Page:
From tiny acorns, mighty government debacles grow. House GOP Leader John Boehner on Monday rightly sounded the alarm over billions in stimulus tax dollars that could potentially go to the Association of Community Organizations for Reform Now (ACORN). But the Republican leadership has only scratched the surface over what amounts to a bottomless slush fund for a bigger coalition of housing entitlement thugs.
ACORN, you may recall, is the left-wing activist group with longtime ties to community organizer-turned-President Barack Obama. The nonprofit, which now takes in 40 percent of its revenues from American taxpayers after four decades on the public teat, has a history of engaging in voter fraud, corporate shakedowns, partisan bullying and pro-illegal immigration lobbying. The Democrats' stimulus proposals could make the group -- and its lesser known but even more radical ideological allies -- eligible for upward of $5 billion in new public cash.
Talk about subsidizing failure. These are the same activists that helped sow the seeds of the subprime meltdown. They aggressively played the race card and pressured banks to loosen standards, throw out down payments and lend to some of the nation's riskiest borrowers. Now, these mobs protest across the country, disrupt foreclosure auctions, threaten bank executives and accuse lenders of, yep, racism for lending to those riskiest of borrowers.
The stimulus slush fund for these housing entitlement thugs is innocuously dubbed the "Community Development Fund" in the House version of the stimulus bill. Some $4.19 billion would be "used for neighborhood stabilization activities related to emergency assistance for the redevelopment of abandoned and foreclosed homes." The legislation changes the way the fund would be disbursed and loosens lobbying restrictions.
Previously, affordable housing groups applying for the grants would be vetted by the U.S. Department of Housing and Urban Development or state and local government agencies. Under the stimulus bill, as nonprofit watchdog Matthew Vadum points out, the middlemen would be eliminated -- "making it easier to get Uncle Sam's largess directly into the hands of the same people who run ACORN's various vote fraud and extortion rackets." Moreover, Vadum reports, "the legislative package provides these funds without the usual prohibition on using government money for lobbying or political activities."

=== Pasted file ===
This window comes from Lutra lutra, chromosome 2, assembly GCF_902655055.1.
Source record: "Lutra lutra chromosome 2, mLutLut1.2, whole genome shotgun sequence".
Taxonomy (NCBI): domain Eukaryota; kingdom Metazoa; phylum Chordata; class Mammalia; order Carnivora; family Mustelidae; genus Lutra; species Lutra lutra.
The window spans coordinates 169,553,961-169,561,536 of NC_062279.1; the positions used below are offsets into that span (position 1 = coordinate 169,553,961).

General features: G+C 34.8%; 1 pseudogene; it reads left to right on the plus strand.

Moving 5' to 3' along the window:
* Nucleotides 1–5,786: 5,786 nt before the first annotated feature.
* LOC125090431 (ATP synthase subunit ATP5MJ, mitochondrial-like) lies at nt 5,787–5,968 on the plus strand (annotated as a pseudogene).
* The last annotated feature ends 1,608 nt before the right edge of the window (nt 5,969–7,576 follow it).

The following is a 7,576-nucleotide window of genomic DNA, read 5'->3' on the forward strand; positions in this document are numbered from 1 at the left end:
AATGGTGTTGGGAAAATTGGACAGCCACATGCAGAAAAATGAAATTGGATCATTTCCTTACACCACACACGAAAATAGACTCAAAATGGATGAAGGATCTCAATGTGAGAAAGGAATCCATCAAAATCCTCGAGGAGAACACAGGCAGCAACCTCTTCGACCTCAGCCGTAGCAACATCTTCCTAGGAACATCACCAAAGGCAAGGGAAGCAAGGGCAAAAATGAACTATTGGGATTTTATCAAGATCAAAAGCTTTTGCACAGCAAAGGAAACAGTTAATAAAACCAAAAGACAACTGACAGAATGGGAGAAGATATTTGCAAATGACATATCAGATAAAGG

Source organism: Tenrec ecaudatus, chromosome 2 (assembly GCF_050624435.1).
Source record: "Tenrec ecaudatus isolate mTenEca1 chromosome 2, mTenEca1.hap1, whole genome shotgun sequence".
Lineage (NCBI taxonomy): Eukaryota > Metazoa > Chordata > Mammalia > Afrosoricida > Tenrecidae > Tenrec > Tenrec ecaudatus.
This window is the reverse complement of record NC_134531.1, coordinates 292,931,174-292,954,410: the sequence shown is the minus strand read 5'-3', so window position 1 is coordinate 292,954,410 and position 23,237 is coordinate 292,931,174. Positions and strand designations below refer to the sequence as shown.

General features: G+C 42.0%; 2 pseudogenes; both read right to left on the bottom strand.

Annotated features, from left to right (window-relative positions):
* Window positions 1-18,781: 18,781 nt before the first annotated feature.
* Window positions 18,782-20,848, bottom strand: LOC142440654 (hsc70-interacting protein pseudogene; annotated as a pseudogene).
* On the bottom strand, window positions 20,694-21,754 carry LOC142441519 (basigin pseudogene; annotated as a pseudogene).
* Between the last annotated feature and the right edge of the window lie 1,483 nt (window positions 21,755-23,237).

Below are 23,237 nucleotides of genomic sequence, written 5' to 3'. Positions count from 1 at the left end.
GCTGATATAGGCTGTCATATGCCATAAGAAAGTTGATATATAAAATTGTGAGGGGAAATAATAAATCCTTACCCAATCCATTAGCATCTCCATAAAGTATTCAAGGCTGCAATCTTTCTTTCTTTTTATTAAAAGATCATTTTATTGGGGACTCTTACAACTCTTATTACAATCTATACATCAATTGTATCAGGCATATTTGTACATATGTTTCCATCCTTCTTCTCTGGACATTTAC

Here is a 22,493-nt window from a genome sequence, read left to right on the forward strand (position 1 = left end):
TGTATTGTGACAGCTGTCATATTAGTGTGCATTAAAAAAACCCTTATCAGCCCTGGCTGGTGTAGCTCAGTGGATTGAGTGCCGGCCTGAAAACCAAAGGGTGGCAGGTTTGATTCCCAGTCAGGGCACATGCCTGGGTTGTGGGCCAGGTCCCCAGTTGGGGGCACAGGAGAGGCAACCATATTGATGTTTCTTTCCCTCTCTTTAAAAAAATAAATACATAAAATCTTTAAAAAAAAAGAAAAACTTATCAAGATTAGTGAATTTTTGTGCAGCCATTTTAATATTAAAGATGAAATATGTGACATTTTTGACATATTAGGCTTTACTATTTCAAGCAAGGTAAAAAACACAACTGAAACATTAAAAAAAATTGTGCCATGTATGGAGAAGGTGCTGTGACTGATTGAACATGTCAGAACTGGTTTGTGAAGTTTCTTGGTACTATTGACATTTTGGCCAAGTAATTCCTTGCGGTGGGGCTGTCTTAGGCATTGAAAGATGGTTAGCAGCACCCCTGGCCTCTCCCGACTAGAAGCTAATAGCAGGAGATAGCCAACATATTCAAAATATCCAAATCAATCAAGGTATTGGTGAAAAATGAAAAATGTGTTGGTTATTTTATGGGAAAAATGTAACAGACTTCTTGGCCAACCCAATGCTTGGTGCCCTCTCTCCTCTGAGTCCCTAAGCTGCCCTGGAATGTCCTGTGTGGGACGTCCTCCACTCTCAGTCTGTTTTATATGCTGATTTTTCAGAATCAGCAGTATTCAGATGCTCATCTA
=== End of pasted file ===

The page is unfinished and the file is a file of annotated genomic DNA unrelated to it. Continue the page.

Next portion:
ACORN denied this week that it had lobbied for this booty. But it is the largest and most obvious beneficiary. ACORN is the granddaddy of foreclosure prevention/housing redevelopment lobbyists listed on the U.S. Department of Treasury website. Over the last month, its members have held neighborhood protests in New York, Wilmington, Albany, Baltimore, Boston, Cincinnati, Cleveland, Columbus, Detroit, Durham, Flint, Miami, Minnesota, Oakland, Orlando, Phoenix, Pittsburgh, Raleigh, Tucson and St. Louis. Keeping people who shouldn't have received loans in houses they can't afford across the country is their bread and butter.
If not ACORN, then who? Next in line for the stimulus windfall is the Massachusetts-based Neighborhood Assistance Corporation of America (NACA). Founder Bruce Marks proudly calls himself a "bank terrorist." As I reported last spring, Marks threatened to march into the neighborhoods of bank executives and bully their children. He's done it for years, all under the guise of "social justice" and "neighborhood stabilization."
Marks' agenda is blatantly political and personally lucrative. NACA -- with dozens of offices across the country -- has a no down payment, no closing costs, low interest rate policy for low-income minority borrowers and takes a hefty fee for each transaction. NACA loan applicants are then required to attend workshops that indoctrinate them in the group's protest thuggery.
The NACA recruits serve on, you guessed it, "Neighborhood Stabilization Committees." Those whose loans are approved must then pledge to assist the stabilization committees in five "actions" (like the spring 2008 mob protest at Bear Stearns' New York headquarters) per year. It's an endless cycle of demonstrations on the front end (to get the loans) and the back end (to prevent foreclosures on bad loan risks) and back again in an endless loop. These shakedowns have yielded nearly $10 billion in payoffs from capitulating corporate giants Citigroup and Bank of America.
Do lawmakers really want to sign on to this self-perpetuating government racket and self-proclaimed bank terrorism? Insanity, the old saw goes, is doing the same thing and expecting different results.
Any self-respecting Senate Republican who would vote for this multibillion-dollar slush fund in the name of saving the economy needs his or her head examined.